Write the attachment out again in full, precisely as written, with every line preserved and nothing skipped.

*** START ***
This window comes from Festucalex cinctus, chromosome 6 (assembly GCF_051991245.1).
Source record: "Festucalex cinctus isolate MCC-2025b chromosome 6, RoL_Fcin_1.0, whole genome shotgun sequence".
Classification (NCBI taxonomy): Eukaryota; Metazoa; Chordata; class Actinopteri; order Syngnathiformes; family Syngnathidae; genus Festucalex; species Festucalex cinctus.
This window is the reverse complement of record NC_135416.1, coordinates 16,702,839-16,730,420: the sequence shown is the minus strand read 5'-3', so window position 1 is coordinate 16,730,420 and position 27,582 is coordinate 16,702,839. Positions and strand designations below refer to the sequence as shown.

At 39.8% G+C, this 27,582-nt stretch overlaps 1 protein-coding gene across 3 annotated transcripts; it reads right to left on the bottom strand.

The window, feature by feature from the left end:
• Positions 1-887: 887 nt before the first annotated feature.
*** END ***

This window comes from Festucalex cinctus, chromosome 6 (assembly GCF_051991245.1).
Source record: "Festucalex cinctus isolate MCC-2025b chromosome 6, RoL_Fcin_1.0, whole genome shotgun sequence".
Classification (NCBI taxonomy): Eukaryota; Metazoa; Chordata; class Actinopteri; order Syngnathiformes; family Syngnathidae; genus Festucalex; species Festucalex cinctus.
This window is the reverse complement of record NC_135416.1, coordinates 16,702,839-16,730,420: the sequence shown is the minus strand read 5'-3', so window position 1 is coordinate 16,730,420 and position 27,582 is coordinate 16,702,839. Positions and strand designations below refer to the sequence as shown.

At 39.8% G+C, this 27,582-nt stretch overlaps 1 protein-coding gene across 3 annotated transcripts; it reads right to left on the bottom strand.

The window, feature by feature from the left end:
• Positions 1-887: 887 nt before the first annotated feature.